In about 1123 he received from Lothar I, duke of Saxony, the margravate of Lusatia and, after Lothar became the German king, accompanied him on the disastrous expedition to Bohemia in 1126, when he suffered a short imprisonment.
In 1128 his brother-in-law, Henry II, margrave of the Saxon northern march, died, and Albert, disappointed at not receiving this fief, attacked Udo, the succeeding margrave, and was consequently deprived of Lusatia by Lothar. In spite of this, he went to Italy in 1132 in the train of the king, and his services there were rewarded, in 1134, by the investiture of the North Mark, which was again without a ruler.
For three years he was occupied in campaigns against the Wends, and by an arrangement made with Pribislav, duke of Brandenburg, Albert secured this district when the duke died in 1150. Taking the title margrave of Brandenburg, he pressed the warfare against the Wends, extended the area of his mark, did much for the spread of Christianity and civilization therein, and so became the founder of the margraviate of Brandenburg.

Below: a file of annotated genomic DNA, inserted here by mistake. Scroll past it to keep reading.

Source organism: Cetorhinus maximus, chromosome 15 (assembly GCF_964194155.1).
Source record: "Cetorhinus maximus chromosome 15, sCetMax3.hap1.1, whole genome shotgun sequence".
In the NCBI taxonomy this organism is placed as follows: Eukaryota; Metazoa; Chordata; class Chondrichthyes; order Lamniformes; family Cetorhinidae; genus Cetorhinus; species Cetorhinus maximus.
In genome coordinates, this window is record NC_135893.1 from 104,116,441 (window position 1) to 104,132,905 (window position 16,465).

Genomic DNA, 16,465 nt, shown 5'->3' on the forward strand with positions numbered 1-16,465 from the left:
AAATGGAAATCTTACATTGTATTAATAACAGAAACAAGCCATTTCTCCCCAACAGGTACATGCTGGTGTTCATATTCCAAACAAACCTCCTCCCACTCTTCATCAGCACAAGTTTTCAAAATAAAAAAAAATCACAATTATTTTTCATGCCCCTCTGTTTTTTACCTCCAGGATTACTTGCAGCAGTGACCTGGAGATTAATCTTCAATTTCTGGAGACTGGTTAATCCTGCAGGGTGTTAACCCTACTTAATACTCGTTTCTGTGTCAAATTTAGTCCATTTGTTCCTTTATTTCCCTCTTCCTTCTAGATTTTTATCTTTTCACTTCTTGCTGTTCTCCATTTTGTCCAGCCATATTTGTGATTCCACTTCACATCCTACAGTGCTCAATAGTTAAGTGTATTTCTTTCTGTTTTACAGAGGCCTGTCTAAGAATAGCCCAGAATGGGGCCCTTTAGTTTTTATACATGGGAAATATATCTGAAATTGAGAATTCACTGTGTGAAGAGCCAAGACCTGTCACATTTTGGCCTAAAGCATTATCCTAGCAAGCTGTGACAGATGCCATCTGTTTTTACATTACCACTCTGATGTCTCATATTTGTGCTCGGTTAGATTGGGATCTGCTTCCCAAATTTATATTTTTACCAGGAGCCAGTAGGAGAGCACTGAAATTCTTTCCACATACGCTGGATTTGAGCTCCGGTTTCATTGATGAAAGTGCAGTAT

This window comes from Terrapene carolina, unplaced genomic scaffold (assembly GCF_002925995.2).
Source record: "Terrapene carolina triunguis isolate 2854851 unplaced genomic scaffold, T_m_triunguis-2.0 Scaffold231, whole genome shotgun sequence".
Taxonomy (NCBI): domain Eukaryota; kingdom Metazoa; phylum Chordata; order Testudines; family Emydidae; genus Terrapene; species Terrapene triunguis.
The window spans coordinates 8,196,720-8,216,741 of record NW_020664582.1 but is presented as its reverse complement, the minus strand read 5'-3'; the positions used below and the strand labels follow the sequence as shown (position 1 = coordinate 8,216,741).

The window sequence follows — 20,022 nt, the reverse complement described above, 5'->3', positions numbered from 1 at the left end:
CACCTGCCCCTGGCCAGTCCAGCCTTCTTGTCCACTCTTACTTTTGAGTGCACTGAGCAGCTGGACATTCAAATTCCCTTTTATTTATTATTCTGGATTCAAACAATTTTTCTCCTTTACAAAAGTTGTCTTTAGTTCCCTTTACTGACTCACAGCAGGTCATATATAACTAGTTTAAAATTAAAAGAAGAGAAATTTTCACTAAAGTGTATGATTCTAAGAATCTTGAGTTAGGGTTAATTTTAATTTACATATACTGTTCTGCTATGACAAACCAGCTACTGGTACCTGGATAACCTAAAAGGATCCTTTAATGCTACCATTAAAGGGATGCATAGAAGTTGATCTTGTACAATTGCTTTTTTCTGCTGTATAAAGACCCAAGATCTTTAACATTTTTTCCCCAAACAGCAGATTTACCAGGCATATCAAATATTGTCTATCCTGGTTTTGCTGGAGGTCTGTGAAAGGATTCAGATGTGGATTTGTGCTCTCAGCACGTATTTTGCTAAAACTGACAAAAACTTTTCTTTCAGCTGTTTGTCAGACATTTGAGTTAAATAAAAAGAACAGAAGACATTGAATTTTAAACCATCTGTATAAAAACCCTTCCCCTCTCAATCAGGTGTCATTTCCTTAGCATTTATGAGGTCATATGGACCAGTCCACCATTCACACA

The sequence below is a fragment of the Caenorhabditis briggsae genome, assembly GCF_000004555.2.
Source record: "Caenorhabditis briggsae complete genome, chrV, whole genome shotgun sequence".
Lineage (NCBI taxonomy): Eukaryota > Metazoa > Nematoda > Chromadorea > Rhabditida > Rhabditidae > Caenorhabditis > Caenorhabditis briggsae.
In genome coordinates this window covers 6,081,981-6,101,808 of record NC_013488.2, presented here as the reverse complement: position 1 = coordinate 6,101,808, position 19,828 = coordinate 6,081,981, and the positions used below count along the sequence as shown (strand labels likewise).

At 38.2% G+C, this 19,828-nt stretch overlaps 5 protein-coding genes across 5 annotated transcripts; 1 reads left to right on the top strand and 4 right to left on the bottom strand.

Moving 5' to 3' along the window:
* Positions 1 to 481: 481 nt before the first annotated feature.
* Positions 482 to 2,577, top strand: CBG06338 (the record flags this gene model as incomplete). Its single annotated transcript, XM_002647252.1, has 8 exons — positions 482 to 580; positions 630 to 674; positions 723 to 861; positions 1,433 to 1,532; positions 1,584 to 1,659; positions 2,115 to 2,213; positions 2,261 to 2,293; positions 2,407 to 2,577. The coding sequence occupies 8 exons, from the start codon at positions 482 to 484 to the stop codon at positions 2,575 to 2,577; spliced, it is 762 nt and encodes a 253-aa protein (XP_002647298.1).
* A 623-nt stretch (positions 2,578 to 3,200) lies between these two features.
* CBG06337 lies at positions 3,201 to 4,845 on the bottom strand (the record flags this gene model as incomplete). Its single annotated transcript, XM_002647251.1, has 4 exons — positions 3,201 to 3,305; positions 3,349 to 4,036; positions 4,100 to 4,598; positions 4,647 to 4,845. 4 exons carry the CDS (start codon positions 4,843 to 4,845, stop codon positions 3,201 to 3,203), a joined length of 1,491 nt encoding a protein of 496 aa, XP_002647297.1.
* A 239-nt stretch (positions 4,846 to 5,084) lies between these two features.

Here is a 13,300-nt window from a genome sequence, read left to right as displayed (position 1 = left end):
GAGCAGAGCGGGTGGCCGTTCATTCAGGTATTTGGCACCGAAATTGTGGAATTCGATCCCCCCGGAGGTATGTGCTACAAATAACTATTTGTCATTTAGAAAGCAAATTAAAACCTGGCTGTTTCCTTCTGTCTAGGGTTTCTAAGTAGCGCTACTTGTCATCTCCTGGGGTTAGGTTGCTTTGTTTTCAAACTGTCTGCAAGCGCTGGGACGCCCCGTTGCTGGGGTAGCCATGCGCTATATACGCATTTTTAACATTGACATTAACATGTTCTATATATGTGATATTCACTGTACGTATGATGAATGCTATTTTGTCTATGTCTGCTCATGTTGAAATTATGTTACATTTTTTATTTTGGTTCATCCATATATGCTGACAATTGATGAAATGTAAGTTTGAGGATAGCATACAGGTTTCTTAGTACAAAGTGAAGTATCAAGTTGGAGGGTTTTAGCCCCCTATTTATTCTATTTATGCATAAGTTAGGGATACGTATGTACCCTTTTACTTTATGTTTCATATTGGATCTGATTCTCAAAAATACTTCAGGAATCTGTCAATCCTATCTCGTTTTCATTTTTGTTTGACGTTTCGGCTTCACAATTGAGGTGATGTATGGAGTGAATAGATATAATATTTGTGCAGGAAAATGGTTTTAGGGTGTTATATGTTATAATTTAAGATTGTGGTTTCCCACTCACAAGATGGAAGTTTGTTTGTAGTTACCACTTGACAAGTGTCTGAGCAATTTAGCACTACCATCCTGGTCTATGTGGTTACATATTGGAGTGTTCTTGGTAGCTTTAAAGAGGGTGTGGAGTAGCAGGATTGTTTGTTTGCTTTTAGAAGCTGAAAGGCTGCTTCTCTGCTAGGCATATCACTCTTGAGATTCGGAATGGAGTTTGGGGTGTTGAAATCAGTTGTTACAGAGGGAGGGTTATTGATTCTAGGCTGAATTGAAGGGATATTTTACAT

In 1137 his cousin, Henry the Proud was deprived by King Conrad III of his Saxon duchy, which was given to Albert. After meeting with some success in his efforts to take possession, he was driven from Saxony, and also from his mark by Henry, and compelled to take refuge in South Germany, and when peace was made in 1142 he renounced the Saxon dukedom and received the counties of Weimar and Orlamünde[?]. It was possibly at this time that Albert was made arch-chamberlain of the Empire, an office which afterwards gave the margraves of Brandenburg the rights of an elector.
A feud with Henry the Lion, duke of Saxony, was followed, in 1158, by a pilgrimage to the Holy Land, and in 1162 Albert accompanied the emperor Frederick I to Italy, and distinguished himself at the storming of Milan.
In 1164 he joined a league of princes formed against Henry the Lion, and peace being made in 1169, Albert divided his territories among his six sons, and died on November 13, 1170, and was buried at Ballenstedt.
His personal qualities won for him the surname of "the Bear," and he is also called by later writers "the Handsome."